Olympus has expanded its compact camera market with the new premium Stylus 1 compact. It's like an XZ-2 in OM-D E-M5 clothing with a 28-300mm f/2.8 zoom thrown into the mix.

Many were anticipating a large sensor for this model, but Olympus has stuck with the 1/1.7-inch 12-megapixel offering as found in the XZ-2. The Stylus 1 is all about balancing features, build quality, price and capability in a near-pocketable package, measuring 116mm x 87mm x 56.5mm. Well, it is pocketable... if you have large pockets.

The Stylus 1 features a 1.44m-dot electronic viewfinder, 1,040k-dot tilt-angle touchscreen LCD panel and has all the manual control you'd expect of an advanced camera. A mode dial and top thumbwheel head up the controls.

Read: Hands-on: Olympus Stylus 1 review

On the front there's a lens ring that can either "click" between settings - idea for aperture value adjustment - or, via the flick of a switch, will rotate smoothly to cater for zooming, manual focus or whatever you programme the camera to do via its menus. Two programmable function (Fn) buttons are also on board.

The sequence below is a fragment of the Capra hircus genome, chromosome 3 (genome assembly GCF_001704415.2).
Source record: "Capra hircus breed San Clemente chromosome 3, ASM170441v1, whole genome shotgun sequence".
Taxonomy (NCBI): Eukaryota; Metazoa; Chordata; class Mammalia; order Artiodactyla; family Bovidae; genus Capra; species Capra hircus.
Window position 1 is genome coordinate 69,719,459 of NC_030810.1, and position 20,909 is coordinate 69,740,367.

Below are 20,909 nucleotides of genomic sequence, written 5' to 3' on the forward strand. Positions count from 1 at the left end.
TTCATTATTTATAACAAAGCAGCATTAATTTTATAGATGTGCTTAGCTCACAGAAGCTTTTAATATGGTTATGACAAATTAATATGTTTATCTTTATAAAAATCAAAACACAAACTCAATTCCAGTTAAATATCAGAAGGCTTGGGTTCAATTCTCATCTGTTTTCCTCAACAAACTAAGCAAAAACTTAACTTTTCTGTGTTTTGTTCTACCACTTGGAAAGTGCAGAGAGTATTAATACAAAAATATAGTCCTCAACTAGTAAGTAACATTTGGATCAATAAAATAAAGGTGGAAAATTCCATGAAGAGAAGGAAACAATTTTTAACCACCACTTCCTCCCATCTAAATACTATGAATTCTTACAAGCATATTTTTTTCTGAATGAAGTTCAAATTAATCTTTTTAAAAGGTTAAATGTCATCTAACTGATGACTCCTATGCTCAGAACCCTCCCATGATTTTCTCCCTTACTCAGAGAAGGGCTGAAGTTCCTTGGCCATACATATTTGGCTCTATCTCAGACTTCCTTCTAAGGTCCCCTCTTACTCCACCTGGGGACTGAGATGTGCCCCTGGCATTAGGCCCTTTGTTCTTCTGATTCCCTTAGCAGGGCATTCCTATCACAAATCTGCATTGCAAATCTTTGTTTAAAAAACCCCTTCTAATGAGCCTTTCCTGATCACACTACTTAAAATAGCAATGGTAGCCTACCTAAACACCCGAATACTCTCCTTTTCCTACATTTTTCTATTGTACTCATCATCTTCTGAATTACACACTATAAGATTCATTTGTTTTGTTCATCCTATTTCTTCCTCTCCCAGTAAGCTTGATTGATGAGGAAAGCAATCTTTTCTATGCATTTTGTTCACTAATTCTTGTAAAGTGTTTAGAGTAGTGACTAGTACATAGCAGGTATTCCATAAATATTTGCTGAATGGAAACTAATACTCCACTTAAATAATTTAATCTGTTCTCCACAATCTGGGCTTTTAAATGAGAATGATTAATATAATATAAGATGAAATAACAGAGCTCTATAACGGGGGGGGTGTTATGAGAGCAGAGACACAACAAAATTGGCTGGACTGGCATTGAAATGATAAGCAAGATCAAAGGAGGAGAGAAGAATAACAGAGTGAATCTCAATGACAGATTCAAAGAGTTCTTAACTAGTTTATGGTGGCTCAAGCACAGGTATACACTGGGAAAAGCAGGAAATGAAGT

The Stylus 1 does look like a mini DSLR in many respects, even if its sensor size is nowhere near such a DSLR scale. But as that lens offers a maximum f/2.8 aperture irrelevant of the equivalent focal length, and there's built-in optical image stabilisation to ensure preview stability at the longer end of the zoom, we can see the appeal of this small-scale snapper.

There are plenty of other features on board too: built-in Wi-Fi for picture sharing, "art filters", and a three-dimensional virtual level display. We won't list it all here as we've gone into far more detail in our hands-on preview based on time that we spent with a pre-production Stylus 1.

The Olympus Stylus 1 will go on sale at the end of November, priced £550 at launch.

Mike Lowe

Gaming geek, semi-failed cyclist, big screen and movie lover and fan of both big beats and beer. As the former Reviews Editor at What Digital Camera, self-confessed camera geek Mike has seen pretty much every digital camera that's been made. His work has featured in a variety of well-respected titles, including Wired, TechRadar, Professional Photographer and many more.

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